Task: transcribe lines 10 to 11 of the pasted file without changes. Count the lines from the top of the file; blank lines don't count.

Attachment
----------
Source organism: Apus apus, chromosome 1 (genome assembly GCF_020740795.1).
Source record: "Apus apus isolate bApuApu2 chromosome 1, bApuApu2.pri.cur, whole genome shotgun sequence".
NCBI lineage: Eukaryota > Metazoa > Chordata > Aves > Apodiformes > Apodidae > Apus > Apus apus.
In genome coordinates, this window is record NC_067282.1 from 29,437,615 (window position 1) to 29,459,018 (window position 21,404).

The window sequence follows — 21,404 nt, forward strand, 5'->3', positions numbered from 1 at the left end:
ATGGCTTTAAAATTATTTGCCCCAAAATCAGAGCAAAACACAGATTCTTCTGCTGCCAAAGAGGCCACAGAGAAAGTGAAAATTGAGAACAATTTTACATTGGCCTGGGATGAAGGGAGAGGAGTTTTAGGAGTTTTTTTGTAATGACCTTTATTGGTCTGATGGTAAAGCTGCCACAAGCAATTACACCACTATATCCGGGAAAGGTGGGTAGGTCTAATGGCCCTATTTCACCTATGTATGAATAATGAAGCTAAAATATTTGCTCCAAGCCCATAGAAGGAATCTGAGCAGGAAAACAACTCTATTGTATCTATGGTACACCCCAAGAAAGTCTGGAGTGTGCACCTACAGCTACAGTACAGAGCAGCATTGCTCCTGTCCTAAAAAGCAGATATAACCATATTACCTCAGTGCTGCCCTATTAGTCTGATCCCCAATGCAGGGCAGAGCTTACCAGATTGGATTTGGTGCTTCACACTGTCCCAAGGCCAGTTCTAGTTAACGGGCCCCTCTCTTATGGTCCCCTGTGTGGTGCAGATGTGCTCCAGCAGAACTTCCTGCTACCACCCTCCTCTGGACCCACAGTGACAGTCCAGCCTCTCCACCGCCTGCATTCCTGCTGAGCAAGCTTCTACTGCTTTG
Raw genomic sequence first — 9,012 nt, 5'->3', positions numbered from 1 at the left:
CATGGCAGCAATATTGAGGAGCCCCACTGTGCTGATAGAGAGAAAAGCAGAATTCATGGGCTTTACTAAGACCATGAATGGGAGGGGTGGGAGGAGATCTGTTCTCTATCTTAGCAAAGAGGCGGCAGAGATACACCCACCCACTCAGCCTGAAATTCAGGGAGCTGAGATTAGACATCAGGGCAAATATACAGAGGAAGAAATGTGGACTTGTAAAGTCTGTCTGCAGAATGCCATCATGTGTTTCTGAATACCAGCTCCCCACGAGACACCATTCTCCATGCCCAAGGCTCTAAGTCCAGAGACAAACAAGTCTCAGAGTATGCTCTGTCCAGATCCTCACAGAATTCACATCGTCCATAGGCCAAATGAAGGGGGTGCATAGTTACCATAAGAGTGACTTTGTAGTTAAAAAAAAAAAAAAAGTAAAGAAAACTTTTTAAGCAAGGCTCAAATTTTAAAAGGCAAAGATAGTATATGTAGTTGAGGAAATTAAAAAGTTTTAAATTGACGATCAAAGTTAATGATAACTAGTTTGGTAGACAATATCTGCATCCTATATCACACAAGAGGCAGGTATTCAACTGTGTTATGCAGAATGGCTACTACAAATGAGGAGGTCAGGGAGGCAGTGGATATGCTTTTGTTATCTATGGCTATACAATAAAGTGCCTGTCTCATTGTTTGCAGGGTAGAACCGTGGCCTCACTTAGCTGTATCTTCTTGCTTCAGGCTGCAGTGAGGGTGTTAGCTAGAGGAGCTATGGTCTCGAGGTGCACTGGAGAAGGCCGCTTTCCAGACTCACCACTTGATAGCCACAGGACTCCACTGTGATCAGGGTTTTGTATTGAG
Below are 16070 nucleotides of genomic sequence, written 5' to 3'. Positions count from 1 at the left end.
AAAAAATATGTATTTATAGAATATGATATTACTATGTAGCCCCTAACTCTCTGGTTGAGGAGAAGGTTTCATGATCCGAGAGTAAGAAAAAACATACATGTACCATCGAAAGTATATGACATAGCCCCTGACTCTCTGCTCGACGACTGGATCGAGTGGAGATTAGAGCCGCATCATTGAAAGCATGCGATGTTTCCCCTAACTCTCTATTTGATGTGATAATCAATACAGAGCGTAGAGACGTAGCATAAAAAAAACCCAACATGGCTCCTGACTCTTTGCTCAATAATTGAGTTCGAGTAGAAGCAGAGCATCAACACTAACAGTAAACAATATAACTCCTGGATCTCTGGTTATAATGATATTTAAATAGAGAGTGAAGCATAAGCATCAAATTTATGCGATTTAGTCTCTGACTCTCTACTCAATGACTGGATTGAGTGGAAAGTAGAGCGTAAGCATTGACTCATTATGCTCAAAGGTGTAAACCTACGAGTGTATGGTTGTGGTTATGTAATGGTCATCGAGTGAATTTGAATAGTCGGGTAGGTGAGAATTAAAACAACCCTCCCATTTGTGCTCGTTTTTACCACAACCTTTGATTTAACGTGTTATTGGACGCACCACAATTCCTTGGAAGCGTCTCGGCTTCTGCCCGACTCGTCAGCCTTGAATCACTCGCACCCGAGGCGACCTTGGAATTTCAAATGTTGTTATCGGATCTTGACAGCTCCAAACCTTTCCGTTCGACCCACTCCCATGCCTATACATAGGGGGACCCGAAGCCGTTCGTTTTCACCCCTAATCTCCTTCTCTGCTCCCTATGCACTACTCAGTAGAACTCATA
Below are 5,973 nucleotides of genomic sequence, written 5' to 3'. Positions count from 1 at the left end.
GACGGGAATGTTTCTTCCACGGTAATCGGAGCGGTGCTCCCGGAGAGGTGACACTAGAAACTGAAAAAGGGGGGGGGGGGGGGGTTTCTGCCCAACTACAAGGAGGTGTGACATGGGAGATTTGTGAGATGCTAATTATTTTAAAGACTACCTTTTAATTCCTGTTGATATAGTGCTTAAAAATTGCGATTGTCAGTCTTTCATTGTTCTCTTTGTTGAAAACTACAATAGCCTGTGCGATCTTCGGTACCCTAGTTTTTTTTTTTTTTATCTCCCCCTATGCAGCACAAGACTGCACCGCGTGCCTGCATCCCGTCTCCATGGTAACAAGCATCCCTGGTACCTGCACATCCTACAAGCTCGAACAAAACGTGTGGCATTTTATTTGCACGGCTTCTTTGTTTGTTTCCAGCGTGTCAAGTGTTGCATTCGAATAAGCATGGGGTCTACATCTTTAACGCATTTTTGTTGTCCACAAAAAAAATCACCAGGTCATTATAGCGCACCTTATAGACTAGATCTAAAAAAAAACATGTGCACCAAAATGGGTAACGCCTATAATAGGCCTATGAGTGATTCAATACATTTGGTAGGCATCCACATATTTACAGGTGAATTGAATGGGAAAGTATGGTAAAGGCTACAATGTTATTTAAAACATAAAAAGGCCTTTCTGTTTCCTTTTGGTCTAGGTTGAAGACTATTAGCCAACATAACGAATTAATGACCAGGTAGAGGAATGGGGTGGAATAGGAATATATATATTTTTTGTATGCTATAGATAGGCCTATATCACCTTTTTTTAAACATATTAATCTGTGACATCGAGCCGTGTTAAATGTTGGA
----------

AAAAAATATGTATTTATAGAATATGATATTACTATGTAGCCCCTAACTCTCTGGTTGAGGAGAAGGTTTCATGATCCGAGAGTAAGAAAAAACATACATGTACCATCGAAAGTATATGACATAGCCCCTGACTCTCTGCTCGACGACTGGATCGAGTGGAGATTAGAGCCGCATCATTGAAAGCATGCGATGTTTCCCCTAACTCTCTATTTGATGTGATAATCAATACAGAGCGTAGAGACGTAGCATAAAAAAAACCCAACATGGCTCCTGACTCTTTGCTCAATAATTGAGTTCGAGTAGAAGCAGAGCATCAACACTAACAGTAAACAATATAACTCCTGGATCTCTGGTTATAATGATATTTAAATAGAGAGTGAAGCATAAGCATCAAATTTATGCGATTTAGTCTCTGACTCTCTACTCAATGACTGGATTGAGTGGAAAGTAGAGCGTAAGCATTGACTCATTATGCTCAAAGGTGTAAACCTACGAGTGTATGGTTGTGGTTATGTAATGGTCATCGAGTGAATTTGAATAGTCGGGTAGGTGAGAATTAAAACAACCCTCCCATTTGTGCTCGTTTTTACCACAACCTTTGATTTAACGTGTTATTGGACGCACCACAATTCCTTGGAAGCGTCTCGGCTTCTGCCCGACTCGTCAGCCTTGAATCACTCGCACCCGAGGCGACCTTGGAATTTCAAATGTTGTTATCGGATCTTGACAGCTCCAAACCTTTCCGTTCGACCCACTCCCATGCCTATACATAGGGGGACCCGAAGCCGTTCGTTTTCACCCCTAATCTCCTTCTCTGCTCCCTATGCACTACTCAGTAGAACTCATA
Below are 5,973 nucleotides of genomic sequence, written 5' to 3'. Positions count from 1 at the left end.